Bloggers are depressed and angry at the Mahdi army's seizure of power in Amara, Iraq. They're also less than thrilled about the president's plans for outer space and think textbooks might not be the best way to stop bullets.
Disappointment in Amara: Hundreds of Mahdi army militiamen have clashed with Iraqi police and military and a rival Shiite faction in the southeastern city of Amara today, creating a climate of chaos and disorder unseen since British troops withdrew from that area in August. This dire turn of events comes at a moment when Muqtada al-Sadr, the nominal head of the Mahdi Army, had been enjoying warmer relations with Iraqi Prime Minister Nuri Kamal al-Maliki.
At history and politics blog the Fourth Rail, U.S. Army veteran Bill Roggio argues that Sadr's twin roles of politician and strongman have gone on long enough: "Sadr apologists have repeatedly claimed that elements of his Mahdi Army have begun to operate outside of his control, however Sadr has done nothing to rein in these 'rogue elements,' except making vague statements about halting the sectarian violence. He has not identified these out of control militias, closed offices or denounced them specifically. Sadr is playing a double game of maintaining his militia against the law while pretending to be a responsible member of government."
Righty Confederate Yankee doesn't advise a massive confrontation with these supposed rump elements of the Mahdi army: "Logistically, it isn't possible for just 800 unsupported militia fighters to establish and maintain the 'total control' (as the media so breathlessly puts it) of a city as large as Amarah, which has an estimated population of 340,000 spread across the geographical boundaries formed by the fork of three rivers."
Liberal Kevin Drum at the Washington Monthly's the Political Animal wonders about a future Iraq where even a lead anti-American cleric is devoured by his minions: "Sadr may be playing a double game, encouraging attacks privately while denouncing them publicly, but it's more likely that he's genuinely lost control of at least parts of his militia. ... When militia leaders dismiss even Moktada al-Sadr as too moderate and timid, where does that leave us?"
Given that this "takeover" comes just months after British troops left Amara, conservative Michael Rubin at the National Review's the Corner concludes: "This, more than anything, suggests that any type of withdrawal prior to the eradication of the militias will do Iraqis and US security far more harm than good. Creating vacuums is never a good idea, however it is packaged."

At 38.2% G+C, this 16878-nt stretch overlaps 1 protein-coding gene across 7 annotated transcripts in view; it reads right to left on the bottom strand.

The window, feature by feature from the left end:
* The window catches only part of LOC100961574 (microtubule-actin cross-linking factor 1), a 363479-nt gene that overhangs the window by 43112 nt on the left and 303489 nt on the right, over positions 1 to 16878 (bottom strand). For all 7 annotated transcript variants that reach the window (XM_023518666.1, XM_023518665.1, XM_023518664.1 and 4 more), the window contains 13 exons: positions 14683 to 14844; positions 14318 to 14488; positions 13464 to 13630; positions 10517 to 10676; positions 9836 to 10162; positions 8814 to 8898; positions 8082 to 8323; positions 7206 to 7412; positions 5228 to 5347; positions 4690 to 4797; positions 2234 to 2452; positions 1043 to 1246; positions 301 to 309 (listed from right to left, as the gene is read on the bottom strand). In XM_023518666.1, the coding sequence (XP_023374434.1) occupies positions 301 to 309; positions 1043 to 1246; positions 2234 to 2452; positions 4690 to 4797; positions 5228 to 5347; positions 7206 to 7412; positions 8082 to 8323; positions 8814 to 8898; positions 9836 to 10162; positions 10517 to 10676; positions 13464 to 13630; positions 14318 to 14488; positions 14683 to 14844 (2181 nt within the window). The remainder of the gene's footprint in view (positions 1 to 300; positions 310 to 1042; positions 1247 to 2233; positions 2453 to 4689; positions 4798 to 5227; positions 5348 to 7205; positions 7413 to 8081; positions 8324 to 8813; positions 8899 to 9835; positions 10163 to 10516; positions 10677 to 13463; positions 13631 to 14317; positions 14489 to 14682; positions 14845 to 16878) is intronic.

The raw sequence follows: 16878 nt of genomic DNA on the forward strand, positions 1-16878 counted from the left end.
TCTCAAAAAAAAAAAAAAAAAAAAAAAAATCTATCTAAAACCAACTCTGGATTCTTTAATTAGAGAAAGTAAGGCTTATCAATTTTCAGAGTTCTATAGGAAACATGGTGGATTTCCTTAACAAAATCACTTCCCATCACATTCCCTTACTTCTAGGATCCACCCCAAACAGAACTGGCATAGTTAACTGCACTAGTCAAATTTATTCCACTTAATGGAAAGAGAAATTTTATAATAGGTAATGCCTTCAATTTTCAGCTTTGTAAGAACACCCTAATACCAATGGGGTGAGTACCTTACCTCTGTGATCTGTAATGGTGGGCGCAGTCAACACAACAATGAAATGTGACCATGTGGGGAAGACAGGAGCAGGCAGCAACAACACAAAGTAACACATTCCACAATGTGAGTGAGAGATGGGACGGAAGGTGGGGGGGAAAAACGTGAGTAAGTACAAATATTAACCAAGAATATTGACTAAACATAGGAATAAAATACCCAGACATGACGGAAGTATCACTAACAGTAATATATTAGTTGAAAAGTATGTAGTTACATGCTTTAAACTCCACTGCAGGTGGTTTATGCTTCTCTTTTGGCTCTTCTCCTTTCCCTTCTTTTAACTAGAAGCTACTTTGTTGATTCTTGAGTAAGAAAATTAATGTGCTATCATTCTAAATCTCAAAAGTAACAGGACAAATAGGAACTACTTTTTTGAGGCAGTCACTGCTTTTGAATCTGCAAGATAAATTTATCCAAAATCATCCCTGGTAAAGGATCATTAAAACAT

Read more about chaos in Amara.
Battlestar America: President Bush has signed a National Space Policy that pre-empts any possible future arms-control treaty with other countries and that stipulates that nothing shall stand in the way of U.S. interests in outer space. Is this a throat-clearing for SDI redux? Some bloggers think so.
"TIE and X-Wing fighters won't be duking it out in Earth orbit anytime soon," writes Brian at techie blog FutureWire, "but the policy speaks to the importance of space and very real concerns about space warfare. … China recently aimed a ground-based laser at a US satellite... an act that could have destroyed the satellite given a powerful enough laser. As such devices become increasingly powerful, and potentially fall into the hands of rogue states like North Korea or terrorist groups, the need to protect our space-based infrastructure will quickly move from the theoretical to the critical."
Mike at the lefty Blog for Arizona is against any weapons deployment above the troposphere: "One obvious reason not to place weapons in space is that despite any temporary strategic advantage we might gain, proliferation and an arms race are inevitable, if not necessarily immediate. … Europe and Japan may be the only other powers currently capable of deploying equivalent space weapons systems, but our alliances with them will not deter them from competing with us in space; their long-term strategic security will demand it."
Jeffrey at Arms Control Wonk doesn't exactly forecast a sublunar apocalypse because "a treaty won't prohibit some magnificently dumb ideas nearly as well as do the laws of physics currently. No matter how much the space yahoos spend, orbiting death rays are more a waste of money, than a threat to peace. But what irritates me about the policy is the shallow understanding of 'freedom of action' expressed in the document, and the consequent revulsion to using diplomatic and other forms of US power to ensure our access to outer space."
Read more about the National Space Policy rejiggering.
Armor Pearson Publishing: Bill Crozier is a Union City, Okla., Republican candidate for superintendent of education. He's got a nifty little idea of how to reduce gun-induced killings in American high schools—textbooks as shields. (Watch a video of Crozier's AK-47 taking on calculus.)
A Pittsburgh blogger at the Burgh Blog just goes with it for a bit: "Ok. This could only work if the kids were superhuman, because how the hell do you know where the shooter is going to shoot you? You put the book to cover your head and he'll shoot you in the chest. … Do you really think a school gunman is going to walk into a classroom, see a bunch of kids hiding behind textbooks, turn to his partner and go, 'Dude, let's get out of here. They have ALGEBRA books!' "
Size matters in choosing one's literary armor, at least according to "Mr. Person" at bookish Text Savvy: "[Y]ou folks out there who are foolishly searching for quality in your textbooks should know that those flimsy, 96-page Singapore Math textbooks ain't gonna do squat. Better to go with the 700-page, 18-pound collections of pictures, games, and hands-on activities that are 'Amurcan' textbooks."
Read more about Crozier's bullet-deflection plan.